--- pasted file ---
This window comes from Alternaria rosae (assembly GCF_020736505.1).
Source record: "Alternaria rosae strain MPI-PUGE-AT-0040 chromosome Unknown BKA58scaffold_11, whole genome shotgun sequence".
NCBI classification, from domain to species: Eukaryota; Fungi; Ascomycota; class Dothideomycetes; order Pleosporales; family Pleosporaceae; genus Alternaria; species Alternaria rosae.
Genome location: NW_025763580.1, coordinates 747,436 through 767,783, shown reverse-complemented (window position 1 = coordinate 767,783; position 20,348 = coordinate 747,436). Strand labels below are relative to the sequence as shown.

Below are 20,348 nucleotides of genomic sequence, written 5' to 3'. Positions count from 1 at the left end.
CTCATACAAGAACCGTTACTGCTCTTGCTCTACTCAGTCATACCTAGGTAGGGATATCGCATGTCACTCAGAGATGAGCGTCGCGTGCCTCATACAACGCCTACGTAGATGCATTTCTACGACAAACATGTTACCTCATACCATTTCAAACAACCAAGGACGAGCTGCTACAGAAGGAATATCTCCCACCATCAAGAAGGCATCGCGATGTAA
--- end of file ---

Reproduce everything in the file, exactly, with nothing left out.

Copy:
This window comes from Alternaria rosae (assembly GCF_020736505.1).
Source record: "Alternaria rosae strain MPI-PUGE-AT-0040 chromosome Unknown BKA58scaffold_11, whole genome shotgun sequence".
NCBI classification, from domain to species: Eukaryota; Fungi; Ascomycota; class Dothideomycetes; order Pleosporales; family Pleosporaceae; genus Alternaria; species Alternaria rosae.
Genome location: NW_025763580.1, coordinates 747,436 through 767,783, shown reverse-complemented (window position 1 = coordinate 767,783; position 20,348 = coordinate 747,436). Strand labels below are relative to the sequence as shown.

Below are 20,348 nucleotides of genomic sequence, written 5' to 3'. Positions count from 1 at the left end.
CTCATACAAGAACCGTTACTGCTCTTGCTCTACTCAGTCATACCTAGGTAGGGATATCGCATGTCACTCAGAGATGAGCGTCGCGTGCCTCATACAACGCCTACGTAGATGCATTTCTACGACAAACATGTTACCTCATACCATTTCAAACAACCAAGGACGAGCTGCTACAGAAGGAATATCTCCCACCATCAAGAAGGCATCGCGATGTAA